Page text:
Condensed matter physics
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|Condensed matter physics|
|Phases · Phase transition|
Condensed matter physics is the field of physics that deals with the macroscopic physical properties of matter. In particular, it is concerned with the "condensed" phases that appear whenever the number of constituents in a system is extremely large and the interactions between the constituents are strong. The most familiar examples of condensed phases are solids and liquids, which arise from the bonding and electromagnetic force between atoms. More exotic condensed phases include the superfluid and the Bose-Einstein condensate found in certain atomic systems at very low temperatures, the superconducting phase exhibited by conduction electrons in certain materials, and the ferromagnetic and antiferromagnetic phases of spins on atomic lattices.Condensed matter physics is that branch of physics which deals with the macroscopic physical properties of matter namely,solid and liquid,when their constituents are large and strong.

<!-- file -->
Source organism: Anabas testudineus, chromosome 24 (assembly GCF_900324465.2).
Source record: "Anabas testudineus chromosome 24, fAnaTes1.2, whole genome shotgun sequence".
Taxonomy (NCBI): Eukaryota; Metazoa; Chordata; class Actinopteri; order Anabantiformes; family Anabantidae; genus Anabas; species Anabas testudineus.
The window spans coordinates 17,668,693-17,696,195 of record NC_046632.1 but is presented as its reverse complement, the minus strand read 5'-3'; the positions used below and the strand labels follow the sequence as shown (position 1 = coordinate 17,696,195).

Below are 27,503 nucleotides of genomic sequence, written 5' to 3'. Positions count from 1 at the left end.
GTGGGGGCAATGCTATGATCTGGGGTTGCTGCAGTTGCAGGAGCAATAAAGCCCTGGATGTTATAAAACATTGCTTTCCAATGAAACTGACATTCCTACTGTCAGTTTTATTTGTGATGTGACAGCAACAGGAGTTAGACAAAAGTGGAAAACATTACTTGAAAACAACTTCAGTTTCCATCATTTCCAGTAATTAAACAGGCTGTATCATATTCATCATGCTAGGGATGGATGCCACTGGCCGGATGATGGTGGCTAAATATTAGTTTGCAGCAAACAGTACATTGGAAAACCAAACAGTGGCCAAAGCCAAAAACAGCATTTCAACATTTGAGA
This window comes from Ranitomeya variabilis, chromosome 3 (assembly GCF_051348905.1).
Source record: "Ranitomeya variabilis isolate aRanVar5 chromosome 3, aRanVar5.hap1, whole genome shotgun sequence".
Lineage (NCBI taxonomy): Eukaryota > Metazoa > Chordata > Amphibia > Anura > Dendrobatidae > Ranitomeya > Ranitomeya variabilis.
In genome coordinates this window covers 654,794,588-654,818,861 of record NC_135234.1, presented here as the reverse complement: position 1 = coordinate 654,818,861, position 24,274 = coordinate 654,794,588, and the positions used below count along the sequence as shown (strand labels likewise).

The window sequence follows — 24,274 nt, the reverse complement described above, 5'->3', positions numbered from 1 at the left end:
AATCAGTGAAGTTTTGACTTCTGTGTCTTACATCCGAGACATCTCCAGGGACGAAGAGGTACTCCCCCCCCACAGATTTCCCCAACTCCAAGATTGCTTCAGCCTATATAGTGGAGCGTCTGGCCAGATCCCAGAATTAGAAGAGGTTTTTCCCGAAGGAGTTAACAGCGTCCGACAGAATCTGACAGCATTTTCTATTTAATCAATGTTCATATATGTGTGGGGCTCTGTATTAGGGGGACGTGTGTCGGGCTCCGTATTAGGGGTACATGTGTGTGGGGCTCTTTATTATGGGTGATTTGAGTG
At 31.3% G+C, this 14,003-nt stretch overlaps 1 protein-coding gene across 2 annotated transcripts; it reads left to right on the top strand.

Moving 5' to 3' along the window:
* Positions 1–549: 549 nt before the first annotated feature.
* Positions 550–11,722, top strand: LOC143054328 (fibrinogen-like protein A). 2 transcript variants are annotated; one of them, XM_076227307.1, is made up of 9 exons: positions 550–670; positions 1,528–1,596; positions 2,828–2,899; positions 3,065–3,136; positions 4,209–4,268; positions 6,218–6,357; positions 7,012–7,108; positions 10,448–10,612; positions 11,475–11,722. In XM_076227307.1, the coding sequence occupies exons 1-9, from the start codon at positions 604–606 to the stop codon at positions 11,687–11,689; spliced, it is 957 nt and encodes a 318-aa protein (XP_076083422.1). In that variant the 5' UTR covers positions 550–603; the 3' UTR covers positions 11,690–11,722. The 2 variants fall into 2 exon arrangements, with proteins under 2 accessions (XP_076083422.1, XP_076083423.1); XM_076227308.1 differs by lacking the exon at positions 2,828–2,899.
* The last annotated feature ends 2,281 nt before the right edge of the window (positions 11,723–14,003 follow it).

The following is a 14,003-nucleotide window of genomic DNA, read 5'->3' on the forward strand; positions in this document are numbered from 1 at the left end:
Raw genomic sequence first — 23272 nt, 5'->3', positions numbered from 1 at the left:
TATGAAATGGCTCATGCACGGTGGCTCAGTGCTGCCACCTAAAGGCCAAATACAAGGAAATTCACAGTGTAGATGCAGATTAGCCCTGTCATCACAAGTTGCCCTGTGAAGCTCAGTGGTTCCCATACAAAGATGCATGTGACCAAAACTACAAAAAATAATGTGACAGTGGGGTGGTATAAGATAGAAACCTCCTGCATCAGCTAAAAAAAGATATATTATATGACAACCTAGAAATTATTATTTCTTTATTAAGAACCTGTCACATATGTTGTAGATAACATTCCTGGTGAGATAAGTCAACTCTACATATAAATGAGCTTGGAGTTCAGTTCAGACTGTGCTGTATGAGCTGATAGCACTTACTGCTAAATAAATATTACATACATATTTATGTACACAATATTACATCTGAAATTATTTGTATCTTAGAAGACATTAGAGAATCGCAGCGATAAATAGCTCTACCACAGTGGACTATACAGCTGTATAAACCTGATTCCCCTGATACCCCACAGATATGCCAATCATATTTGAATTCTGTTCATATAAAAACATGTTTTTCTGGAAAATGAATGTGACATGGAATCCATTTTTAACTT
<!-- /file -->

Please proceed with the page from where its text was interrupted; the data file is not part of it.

Condensed matter physics is by far the largest field of contemporary physics. Much progress has also been made in theoretical condensed matter physics. By one estimate, one third of all US physicists identify themselves as condensed matter physicists. Historically, condensed matter physics grew out of solid-state physics, which is now considered one of its main subfields. The term "condensed matter physics" was apparently coined by Philip Anderson and Volker Heine when they renamed their research group at Cavendish Laboratory - previously "solid-state theory" - in 1967. In 1978, the Division of Solid State Physics at the American Physical Society was renamed as the Division of Condensed Matter Physics. Condensed matter physics has a large overlap with chemistry, materials science, nanotechnology and engineering.
One of the reasons for calling the field "condensed matter physics" is that many of the concepts and techniques developed for studying solids actually apply to fluid systems. For instance, the conduction electrons in an electrical conductor form a type of quantum fluid with essentially the same properties as fluids made up of atoms. In fact, the phenomenon of superconductivity, in which the electrons condense into a new fluid phase in which they can flow without dissipation, is very closely analogous to the superfluid phase found in helium 3 at low temperatures.